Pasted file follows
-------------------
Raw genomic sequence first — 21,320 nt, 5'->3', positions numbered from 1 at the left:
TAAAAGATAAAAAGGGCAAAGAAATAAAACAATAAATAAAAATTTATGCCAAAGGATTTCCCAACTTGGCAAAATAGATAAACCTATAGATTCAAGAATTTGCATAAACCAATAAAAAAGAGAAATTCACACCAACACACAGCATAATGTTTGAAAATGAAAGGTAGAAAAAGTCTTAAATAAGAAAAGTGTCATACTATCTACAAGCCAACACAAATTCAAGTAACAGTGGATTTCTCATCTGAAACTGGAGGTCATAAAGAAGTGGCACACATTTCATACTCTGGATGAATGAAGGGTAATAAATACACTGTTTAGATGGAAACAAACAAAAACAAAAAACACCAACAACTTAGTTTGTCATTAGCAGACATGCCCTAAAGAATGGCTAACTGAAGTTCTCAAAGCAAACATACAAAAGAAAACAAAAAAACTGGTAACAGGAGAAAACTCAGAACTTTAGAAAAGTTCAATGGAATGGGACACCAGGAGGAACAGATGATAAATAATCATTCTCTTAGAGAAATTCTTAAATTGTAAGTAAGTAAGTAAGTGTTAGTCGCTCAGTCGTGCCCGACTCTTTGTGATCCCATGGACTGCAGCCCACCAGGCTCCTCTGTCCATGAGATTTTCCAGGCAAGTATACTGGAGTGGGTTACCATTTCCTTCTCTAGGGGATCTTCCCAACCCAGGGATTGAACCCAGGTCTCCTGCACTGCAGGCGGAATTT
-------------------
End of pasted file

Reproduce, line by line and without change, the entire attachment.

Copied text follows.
Raw genomic sequence first — 21,320 nt, 5'->3', positions numbered from 1 at the left:
TAAAAGATAAAAAGGGCAAAGAAATAAAACAATAAATAAAAATTTATGCCAAAGGATTTCCCAACTTGGCAAAATAGATAAACCTATAGATTCAAGAATTTGCATAAACCAATAAAAAAGAGAAATTCACACCAACACACAGCATAATGTTTGAAAATGAAAGGTAGAAAAAGTCTTAAATAAGAAAAGTGTCATACTATCTACAAGCCAACACAAATTCAAGTAACAGTGGATTTCTCATCTGAAACTGGAGGTCATAAAGAAGTGGCACACATTTCATACTCTGGATGAATGAAGGGTAATAAATACACTGTTTAGATGGAAACAAACAAAAACAAAAAACACCAACAACTTAGTTTGTCATTAGCAGACATGCCCTAAAGAATGGCTAACTGAAGTTCTCAAAGCAAACATACAAAAGAAAACAAAAAAACTGGTAACAGGAGAAAACTCAGAACTTTAGAAAAGTTCAATGGAATGGGACACCAGGAGGAACAGATGATAAATAATCATTCTCTTAGAGAAATTCTTAAATTGTAAGTAAGTAAGTAAGTGTTAGTCGCTCAGTCGTGCCCGACTCTTTGTGATCCCATGGACTGCAGCCCACCAGGCTCCTCTGTCCATGAGATTTTCCAGGCAAGTATACTGGAGTGGGTTACCATTTCCTTCTCTAGGGGATCTTCCCAACCCAGGGATTGAACCCAGGTCTCCTGCACTGCAGGCGGAATTT